Why Seal Your Crawlspace?
Reason #1: To Protect Against Mold
In a humid climate as we have in North Carolina, a vented crawlspace is subject to the key ingredients for mold: high air relative humidity, limited airflow, low light, and moderate to hot air. By properly sealing a crawlspace and adding environmental conditioning (air induction and/or dehumidification), we alleviate those conditions and inhibit mold propagation. Learn how we’re helping North Carolina home owners like those in Cary and Raleigh.
Reason #2: To Improve Indoor Air Quality
Building science studies show that an average of 40% of the air we breath in our homes originates in the crawlspace. An average vented crawlspace has very poor-quality air instigated by mold, mildew, rust, wood rot, deteriorated fiberglass insulation, pest urine/feces/corpses, dust, pathogens, and natural vapors (odors from decaying organic matter in the crawlspace soil). This poor-quality air gets into your living space via stack effect (natural movement of air upwards through a home) and leaks in your crawlspace-installed HVAC ducts and components.
A sealed crawlspace moderates relative humidity which inhibits mold, mildew, rust, and wood rot. Fiberglass insulation, not needed for a sealed crawlspace, is removed and no longer present to be an air quality deterrent. A sealed crawlspace blocks ingress points to keep pests (insects, rodents, snakes, etc) out. A good-quality vapor barrier will guard against odorous vapors. We can further alleviate bad odors by applying a natural deodorization spray comprised of non-pathogenic bacteria and enzymes that are specially designed to consume (not just cover) decaying organic matter.
The hallmark of a well-sealed crawlspace is the elimination of poor-quality air which directly improves indoor air quality in your living space above.
Sealed Crawlspace Option #1: Crawlbarrier®
If your existing fiberglass insulation is in good shape, we can seal the crawlspace with CrawlBarrier®.
We start by installing polyethylene vapor barrier to the crawlspace ground. We install white vapor barrier (options for 10-mil, 10-mil reinforced, 12-mil reinforced, or 16-mil reinforced). All of the vapor barrier options are much stronger than the 6-mil products allowed by building code. We set the vapor in place with heavy-gauge galvanized liner staples, roll fully up at the foundation piers, roll-up at the perimeter walls (will be subsequently sealed to the perimeter walls by the CrawlBarrier®, and we tape the vapor barrier at all foundation piers and panel seams.
We then mechanically fasten CrawlBarrier® to the crawlspace perimeter walls and tape all of the panel seams. The foundation vents are further sealed with foam board and foam spray.
By installing CrawlBarrier® to the crawlspace perimeter walls, we seal the crawlspace from the outside air. We then add a means to condition the residual moisture from the crawlspace with either air induction or a dehumidifier.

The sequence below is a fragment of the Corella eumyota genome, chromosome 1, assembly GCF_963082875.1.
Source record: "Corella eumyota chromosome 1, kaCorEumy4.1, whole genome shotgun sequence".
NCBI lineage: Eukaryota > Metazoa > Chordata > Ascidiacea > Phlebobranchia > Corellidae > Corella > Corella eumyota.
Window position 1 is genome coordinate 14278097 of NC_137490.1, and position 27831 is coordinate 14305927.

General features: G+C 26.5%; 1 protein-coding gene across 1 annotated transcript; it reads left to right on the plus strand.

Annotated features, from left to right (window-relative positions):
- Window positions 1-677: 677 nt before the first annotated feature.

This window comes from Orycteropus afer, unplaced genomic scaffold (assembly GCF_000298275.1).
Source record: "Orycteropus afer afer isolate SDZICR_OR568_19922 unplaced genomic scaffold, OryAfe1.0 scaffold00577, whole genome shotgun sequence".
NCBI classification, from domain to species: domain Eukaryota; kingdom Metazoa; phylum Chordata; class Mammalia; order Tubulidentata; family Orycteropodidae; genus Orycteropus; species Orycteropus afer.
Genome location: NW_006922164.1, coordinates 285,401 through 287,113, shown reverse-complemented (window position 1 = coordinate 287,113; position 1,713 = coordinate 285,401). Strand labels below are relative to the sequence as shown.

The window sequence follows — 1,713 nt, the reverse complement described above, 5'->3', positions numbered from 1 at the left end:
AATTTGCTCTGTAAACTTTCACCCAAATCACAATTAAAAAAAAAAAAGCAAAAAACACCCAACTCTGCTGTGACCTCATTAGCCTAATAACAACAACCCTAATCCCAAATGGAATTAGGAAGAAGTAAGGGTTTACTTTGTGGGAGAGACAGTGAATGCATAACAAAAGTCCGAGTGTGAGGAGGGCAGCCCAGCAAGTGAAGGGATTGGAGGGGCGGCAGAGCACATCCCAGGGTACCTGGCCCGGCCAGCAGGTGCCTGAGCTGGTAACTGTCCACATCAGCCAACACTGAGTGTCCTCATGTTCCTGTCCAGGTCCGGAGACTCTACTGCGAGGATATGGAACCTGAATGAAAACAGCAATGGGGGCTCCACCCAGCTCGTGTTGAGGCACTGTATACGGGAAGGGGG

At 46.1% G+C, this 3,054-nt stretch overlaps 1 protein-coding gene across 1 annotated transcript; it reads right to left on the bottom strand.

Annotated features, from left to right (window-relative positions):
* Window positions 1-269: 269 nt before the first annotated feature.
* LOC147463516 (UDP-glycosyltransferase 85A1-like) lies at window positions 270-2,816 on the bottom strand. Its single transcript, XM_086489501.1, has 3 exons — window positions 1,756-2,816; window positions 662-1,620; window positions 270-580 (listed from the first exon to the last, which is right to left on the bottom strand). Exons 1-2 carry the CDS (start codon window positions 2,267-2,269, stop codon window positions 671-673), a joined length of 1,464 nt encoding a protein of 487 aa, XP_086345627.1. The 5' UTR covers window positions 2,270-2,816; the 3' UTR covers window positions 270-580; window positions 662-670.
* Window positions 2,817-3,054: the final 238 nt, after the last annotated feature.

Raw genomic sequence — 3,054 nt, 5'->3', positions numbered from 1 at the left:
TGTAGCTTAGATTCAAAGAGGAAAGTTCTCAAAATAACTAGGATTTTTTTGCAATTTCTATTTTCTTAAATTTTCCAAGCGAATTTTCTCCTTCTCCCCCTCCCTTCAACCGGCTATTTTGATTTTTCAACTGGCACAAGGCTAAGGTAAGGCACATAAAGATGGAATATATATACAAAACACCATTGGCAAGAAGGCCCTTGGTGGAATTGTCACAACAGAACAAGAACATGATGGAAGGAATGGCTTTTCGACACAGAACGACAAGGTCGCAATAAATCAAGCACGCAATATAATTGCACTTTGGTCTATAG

Sealed Crawlspace Option #2: Closed-Cell Spray Foam
This option starts with removing and hauling away the existing fiberglass insulation. We then air-seal the subfloor which separates the living space above from the crawlspace by sealing all penetrations with foam spray. New polyethylene vapor barrier (options for 10-mil, 10-mil reinforced, 12-mil reinforced, or 16-mil reinforced) is installed on the crawlspace ground; set it in place with heavy-gauge galvanized liner staples, full roll-ups on the foundation piers, roll-ups on the perimeters walls (will be subsequently sealed sealed to the walls with the Spray Foam), and vapor barrier tape on all foundation piers and panel seams.
We then seal with crawlspace with 2″ closed-cell spray foam applied to the crawlspace exterior wall and rim joists. The still plate and 3″ below the still plate remain exposed for future termite inspections.
Once sealed, we install air induction, a dehumidifier, or a combination of both in order to extract residual air moisture from the crawlspace.
Sealed Crawlspace Option #3: Bora-Foam® Rigid Foam Board
Same initial steps as Option #2 but, instead of applying 2” closed-cell spray foam, we seal the walls with BoraFoam® Rigid Foam Board. BoraFoam® is 2.5″ thick and set into the crawlspace exterior wall with concrete anchors, the seams taped with vapor barrier tape, and the edges sealed with foam spray. We further install the BoraFoam® onto the rim joists, sealed with foam spray. The still plate and 3″ below the still plate remains exposed for future termite inspections.
BoraFoam® is pretreated with Borate, an anti-termite additive. It also comes pre-laminated with 3-mil polyethylene vapor barrier attached on each side (6-mil accumulative).
Bora-Foam® provides a cleaner appearance that Spray Foam, as Spray Foam expands unevenly when applied.
Being a cured foam board, there is no off-gassing in the crawlspace during installation. For homeowners sensitive to chemicals being used in/around their home, this is a substantive benefit of this Option.